I made this way back in 2010. The pattern has been reissued as Point of View.
The instructions in Louise Cuttings patterns are excellent. The only issue that I had was that the pattern was way oversized. I took both sides in by 2 inches; that’s 8 inches out of the circumference, and that left plenty of ease.
This wall was at the Exploratorium.
I made this coat back in 2002 and never posted it to my blog. I collected what I had written about it and posted that below.
The sizing is generous. Usually, I leave out the shoulder pads. I have very broad shoulders. I used the biggest, thickest should pads that I could find. This could also be due to the fact that I used a fairly lightweight fabric, burlap, and did not underline the jacket with anything.
The instructions are clear and easy to follow.
I recommend this coat. It’s very functional and stylish. You can make it casual, like mine, make it dressy or businesslike with a nice wool and by leaving off the flaps, or make it fanciful with lots of embellishment.
I loved the look of this pattern, Nomad Coat by Lois Ericson. It’s very functional and stylish. You can make it casual, like mine, make it dressy or businesslike with a nice wool and by leaving off the flaps, or make it fanciful with lots of embellishment.
I’ve wanted to make a jacket or coat from a printed floral denim for a while, but I haven’t been able to find a denim that I like. The fabric for this jacket is burlap. The fibers and the weave are nothing like denim, but I think the overall look is denim-like.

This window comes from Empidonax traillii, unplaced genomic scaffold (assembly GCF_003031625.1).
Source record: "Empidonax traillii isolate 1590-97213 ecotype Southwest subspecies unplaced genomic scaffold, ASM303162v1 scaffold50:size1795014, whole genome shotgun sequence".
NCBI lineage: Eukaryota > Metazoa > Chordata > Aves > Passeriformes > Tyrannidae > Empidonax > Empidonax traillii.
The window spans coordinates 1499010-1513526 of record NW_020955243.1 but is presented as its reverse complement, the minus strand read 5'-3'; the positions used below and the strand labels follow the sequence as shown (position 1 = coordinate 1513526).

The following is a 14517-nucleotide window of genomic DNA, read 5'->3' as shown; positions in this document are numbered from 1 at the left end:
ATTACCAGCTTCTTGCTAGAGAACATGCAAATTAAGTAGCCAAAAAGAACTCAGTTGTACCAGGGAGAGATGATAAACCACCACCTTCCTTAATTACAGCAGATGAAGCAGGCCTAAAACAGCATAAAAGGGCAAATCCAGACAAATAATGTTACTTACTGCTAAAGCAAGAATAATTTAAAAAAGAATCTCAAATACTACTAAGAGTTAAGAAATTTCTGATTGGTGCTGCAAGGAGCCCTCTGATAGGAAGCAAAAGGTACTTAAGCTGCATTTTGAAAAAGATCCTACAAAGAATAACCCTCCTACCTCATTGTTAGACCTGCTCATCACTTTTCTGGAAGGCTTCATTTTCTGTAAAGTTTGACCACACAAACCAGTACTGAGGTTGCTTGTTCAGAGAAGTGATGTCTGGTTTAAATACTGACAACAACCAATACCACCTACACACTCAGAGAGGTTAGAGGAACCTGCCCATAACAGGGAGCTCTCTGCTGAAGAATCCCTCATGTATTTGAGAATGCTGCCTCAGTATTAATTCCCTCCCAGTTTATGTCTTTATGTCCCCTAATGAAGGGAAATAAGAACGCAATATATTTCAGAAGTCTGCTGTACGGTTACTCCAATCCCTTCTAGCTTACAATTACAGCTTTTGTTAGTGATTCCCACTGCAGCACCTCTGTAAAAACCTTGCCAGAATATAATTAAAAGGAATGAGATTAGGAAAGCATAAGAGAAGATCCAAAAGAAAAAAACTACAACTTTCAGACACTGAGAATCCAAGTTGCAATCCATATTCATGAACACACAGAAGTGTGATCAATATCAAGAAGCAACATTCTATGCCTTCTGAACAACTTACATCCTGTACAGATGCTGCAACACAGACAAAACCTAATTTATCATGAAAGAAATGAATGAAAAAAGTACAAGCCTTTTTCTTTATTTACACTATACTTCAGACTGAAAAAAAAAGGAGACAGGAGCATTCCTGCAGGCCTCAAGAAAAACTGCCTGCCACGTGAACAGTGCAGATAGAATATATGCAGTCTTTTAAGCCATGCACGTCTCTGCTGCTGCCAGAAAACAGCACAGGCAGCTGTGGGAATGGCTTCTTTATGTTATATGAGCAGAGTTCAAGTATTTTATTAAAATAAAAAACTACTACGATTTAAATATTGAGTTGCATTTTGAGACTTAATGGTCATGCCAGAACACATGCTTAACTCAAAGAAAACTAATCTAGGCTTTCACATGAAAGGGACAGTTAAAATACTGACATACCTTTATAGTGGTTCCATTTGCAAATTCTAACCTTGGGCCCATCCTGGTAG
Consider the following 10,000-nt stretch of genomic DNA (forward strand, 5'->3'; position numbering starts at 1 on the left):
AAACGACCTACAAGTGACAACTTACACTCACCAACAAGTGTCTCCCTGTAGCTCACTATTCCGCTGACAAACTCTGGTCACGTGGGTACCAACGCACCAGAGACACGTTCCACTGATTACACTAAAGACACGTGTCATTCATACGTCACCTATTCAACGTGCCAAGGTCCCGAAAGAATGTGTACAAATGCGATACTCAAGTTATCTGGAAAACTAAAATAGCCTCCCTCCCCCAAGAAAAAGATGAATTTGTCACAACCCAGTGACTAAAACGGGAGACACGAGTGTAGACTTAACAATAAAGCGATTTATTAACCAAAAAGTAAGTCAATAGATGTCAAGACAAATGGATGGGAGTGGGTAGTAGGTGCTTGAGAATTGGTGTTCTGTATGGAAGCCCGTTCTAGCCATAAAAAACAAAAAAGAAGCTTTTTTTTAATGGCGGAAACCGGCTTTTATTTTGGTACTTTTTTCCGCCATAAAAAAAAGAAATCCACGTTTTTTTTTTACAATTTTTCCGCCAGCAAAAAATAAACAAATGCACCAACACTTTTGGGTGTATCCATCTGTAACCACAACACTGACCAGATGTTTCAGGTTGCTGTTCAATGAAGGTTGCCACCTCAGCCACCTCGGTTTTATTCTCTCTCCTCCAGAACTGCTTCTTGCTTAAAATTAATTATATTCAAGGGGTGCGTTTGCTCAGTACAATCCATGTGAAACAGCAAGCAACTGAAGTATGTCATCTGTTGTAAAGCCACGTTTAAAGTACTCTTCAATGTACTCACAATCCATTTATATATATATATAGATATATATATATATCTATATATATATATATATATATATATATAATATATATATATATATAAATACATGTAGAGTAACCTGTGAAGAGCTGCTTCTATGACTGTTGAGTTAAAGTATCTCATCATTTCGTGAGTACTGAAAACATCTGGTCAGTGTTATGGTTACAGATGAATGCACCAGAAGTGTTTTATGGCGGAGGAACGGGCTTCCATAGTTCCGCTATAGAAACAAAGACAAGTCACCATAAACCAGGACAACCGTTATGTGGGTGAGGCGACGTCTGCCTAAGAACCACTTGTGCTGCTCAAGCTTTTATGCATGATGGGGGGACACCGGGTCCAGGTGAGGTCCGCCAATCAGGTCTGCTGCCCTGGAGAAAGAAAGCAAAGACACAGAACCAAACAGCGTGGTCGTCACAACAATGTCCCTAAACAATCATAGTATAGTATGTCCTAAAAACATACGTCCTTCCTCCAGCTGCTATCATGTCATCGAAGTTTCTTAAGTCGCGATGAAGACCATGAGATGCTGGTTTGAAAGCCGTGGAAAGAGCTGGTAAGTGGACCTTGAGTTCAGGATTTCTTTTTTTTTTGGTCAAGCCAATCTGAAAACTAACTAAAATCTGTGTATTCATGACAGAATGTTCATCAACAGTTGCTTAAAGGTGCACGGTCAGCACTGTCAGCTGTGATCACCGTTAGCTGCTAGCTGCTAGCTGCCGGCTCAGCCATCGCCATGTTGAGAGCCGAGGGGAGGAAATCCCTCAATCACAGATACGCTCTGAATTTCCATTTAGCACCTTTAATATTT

All of the fabrics came out of my stash. I had enough lining fabric, but I was short on the burlap. I decided to use the “contrast” fabric, a green poly crepe, for the back panel. I used fusible tricot interfacing on the backs and fronts of the jacket to make it stiffer, more denim-like and medium weight fusible interfacing on the neckband.
I cut the lining fabric too small at the bottom fronts, so that it pulled the jacket fronts under. Naturally, I had serge finished the edges before checking to see if there was enough lining so I didn’t have anything to let out. Thank goodness the jacket has an assymetric front. It was a simple matter to fold the lower edges under.
I love the details on this pattern. The decorative flaps are fun, and the covered cording adds a nice touch. The cording is very easy to make by following the directions in The Great Put On by Lois Ericson. In the pattern, Ms. Ericson calls for using the cording instead of a buttonhole. I went one step further and used the cording to tie the jacket shut. I may add snaps or hooks at some point. The ties are not very secure and are rather floppy.
Overall, I’m very pleased with this short coat.